I oft wonder if our technological progress isn't directly related to our not-quite-capitalist workings, and that if we were to drastically alter the composition of our society (e.g. by installing a more left-leaning government in order to make IP laws less "targetted") then what "level" (i.e. what can it do) and "spread" (i.e. who uses it) of technology we would have. Some people here may prefer to see a less hedonistic, more utilitarian approach to science (well, personally, I think I'm certainly coming round to such a view), but the societal power that pushes for more outsourcing and "greater" technology is already "in the hands of people who funded and built those robots in the first place", to quote Zbigniew. The good news is that change always comes when you least expect it...
Ok, answers to everyone, reverse order :
Graham, I think Oli's requirement for IP reform includes patents etc. It would have to be fairly radical.
"I oft wonder if our technological progress isn't directly related to our not-quite-capitalist workings"
Well, it probably is. Though, I'm not totally convinved that we have much good evidence that IP laws help progress. Yes we can correlate societies with strong IP with a lot of technical innovation, but we don't have enough data points to exclude lots of other rival explanations.
Oli, pretty much agree.
Zbigniew, response coming soon ...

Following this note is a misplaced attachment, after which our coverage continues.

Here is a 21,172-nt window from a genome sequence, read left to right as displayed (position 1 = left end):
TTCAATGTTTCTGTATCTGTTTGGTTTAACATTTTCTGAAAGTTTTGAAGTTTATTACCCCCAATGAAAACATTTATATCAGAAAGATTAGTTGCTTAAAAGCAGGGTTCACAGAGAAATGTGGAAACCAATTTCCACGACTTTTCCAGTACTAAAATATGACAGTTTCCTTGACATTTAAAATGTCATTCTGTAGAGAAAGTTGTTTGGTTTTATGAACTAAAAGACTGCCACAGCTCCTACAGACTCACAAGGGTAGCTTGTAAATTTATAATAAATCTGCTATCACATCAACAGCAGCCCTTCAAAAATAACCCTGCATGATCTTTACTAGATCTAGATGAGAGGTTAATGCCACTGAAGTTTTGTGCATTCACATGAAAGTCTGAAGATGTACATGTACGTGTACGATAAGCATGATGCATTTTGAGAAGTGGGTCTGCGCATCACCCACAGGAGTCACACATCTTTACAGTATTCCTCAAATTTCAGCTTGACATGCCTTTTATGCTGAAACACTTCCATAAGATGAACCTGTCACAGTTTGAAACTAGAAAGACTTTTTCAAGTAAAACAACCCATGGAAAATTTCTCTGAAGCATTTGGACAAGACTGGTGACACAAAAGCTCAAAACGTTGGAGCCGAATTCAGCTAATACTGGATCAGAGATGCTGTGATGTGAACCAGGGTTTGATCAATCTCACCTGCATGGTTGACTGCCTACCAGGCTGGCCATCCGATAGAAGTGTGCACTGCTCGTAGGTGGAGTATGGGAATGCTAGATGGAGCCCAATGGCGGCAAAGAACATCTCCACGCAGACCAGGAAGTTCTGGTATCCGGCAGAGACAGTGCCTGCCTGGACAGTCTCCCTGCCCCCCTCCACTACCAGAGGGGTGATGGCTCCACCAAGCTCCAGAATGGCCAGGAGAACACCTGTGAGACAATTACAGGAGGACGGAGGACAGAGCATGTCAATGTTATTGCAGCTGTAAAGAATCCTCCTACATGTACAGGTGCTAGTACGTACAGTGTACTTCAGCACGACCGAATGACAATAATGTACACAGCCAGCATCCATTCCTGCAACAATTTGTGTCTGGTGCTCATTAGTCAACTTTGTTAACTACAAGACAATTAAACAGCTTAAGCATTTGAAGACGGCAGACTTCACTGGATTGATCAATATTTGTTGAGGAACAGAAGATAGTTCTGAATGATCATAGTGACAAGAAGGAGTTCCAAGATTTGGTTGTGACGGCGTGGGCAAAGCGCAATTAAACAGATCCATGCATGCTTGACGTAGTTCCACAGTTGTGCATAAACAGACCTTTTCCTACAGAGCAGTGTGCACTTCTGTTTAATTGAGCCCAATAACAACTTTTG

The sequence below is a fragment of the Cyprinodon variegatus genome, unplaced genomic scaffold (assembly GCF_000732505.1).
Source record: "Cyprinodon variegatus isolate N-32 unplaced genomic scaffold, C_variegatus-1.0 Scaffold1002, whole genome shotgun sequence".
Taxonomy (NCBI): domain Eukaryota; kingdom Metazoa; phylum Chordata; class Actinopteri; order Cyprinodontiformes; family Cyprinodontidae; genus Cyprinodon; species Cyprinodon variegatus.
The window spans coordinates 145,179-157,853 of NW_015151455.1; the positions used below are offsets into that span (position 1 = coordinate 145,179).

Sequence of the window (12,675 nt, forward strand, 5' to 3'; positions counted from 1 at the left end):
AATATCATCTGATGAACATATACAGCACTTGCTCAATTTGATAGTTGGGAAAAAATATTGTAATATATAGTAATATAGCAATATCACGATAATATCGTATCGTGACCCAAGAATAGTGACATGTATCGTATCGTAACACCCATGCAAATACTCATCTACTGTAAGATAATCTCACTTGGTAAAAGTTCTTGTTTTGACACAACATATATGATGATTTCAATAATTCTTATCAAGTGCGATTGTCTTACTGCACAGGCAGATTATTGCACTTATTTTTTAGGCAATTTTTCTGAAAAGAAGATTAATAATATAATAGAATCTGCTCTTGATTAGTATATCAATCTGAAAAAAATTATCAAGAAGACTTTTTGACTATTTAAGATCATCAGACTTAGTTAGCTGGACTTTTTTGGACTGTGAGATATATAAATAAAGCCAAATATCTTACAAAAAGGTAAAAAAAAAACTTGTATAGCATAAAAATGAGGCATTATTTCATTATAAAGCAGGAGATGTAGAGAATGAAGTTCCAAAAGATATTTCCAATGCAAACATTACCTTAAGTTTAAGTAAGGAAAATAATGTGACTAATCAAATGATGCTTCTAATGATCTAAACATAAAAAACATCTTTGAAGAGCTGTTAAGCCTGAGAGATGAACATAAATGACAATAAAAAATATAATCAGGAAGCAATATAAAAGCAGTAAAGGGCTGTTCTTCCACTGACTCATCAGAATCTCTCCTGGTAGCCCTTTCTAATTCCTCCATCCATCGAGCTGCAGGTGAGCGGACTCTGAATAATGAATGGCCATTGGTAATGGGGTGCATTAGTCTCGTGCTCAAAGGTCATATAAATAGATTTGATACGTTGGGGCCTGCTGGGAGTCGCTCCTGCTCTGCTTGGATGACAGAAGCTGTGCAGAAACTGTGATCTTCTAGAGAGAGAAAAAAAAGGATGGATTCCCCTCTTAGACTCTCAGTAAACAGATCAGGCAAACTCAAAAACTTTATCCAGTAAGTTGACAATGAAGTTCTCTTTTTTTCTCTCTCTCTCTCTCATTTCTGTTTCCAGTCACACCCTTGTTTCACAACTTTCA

"IP reform includes patents etc"
I'm not sure it helps anything to gather everything together under one big "IP" banner - probably for the same reasons that the courts don't do so... For instance, on one hand we have money-spinning, branded, "imaginative" concepts such as Mickey Mouse and stories, which are covered by copyright, whereas on the other hand we have scientific, "creative" innovation, which is supposed to be covered by patenting. The two are quite different, occupy mostly different domains of society, and are heading in different directions, culturally. (Branding is more important in the long-term, innovation moreso in the short-term as progress, potentially, increases speed.)
Just a nit-pick ;) Stopping now as it's kind of off-topic.
Another nit-pick .. ;) .. because I have to say I disagree on two points you've just made:
Firstly, I think the term 'IP' is very useful to describe all approaches to creating legal 'ownership' of ideas. That patents and copyright are very different I totally agree - but both are examples of IP law (in my book at least) ... and we should constantly review how we set up such IP laws to ensure that we are getting the benefits we intended from all such laws.
Secondly, I have to say that I see innovation as being much more important .. and more long term... than branding. The invention of the petrol engine driven car is far more significant than the brandings of Ford or Rover or Mercedes or which ever other brand may come and go.
Innovation changes the types of fabric available for clothes ... brands affect the fashion this summer. It's the innovation that keeps us warm in the wild .. not the Gortex brand.
- Hagel picks up: "Most companies are an unnatural bundle of three different kinds of businesses - customer relationship, product or service innovation and commer- cialization, and infrastructure management," says Hagel. "The economics, culture and the competences for each of them are entirely different, and it no longer makes sense for them to stay together. The kinds of dislocations and shifts we're seeing now - outsourcing and offshoring, partnerships that don't work, diminishing returns on efficiency - are all signs of these shifts."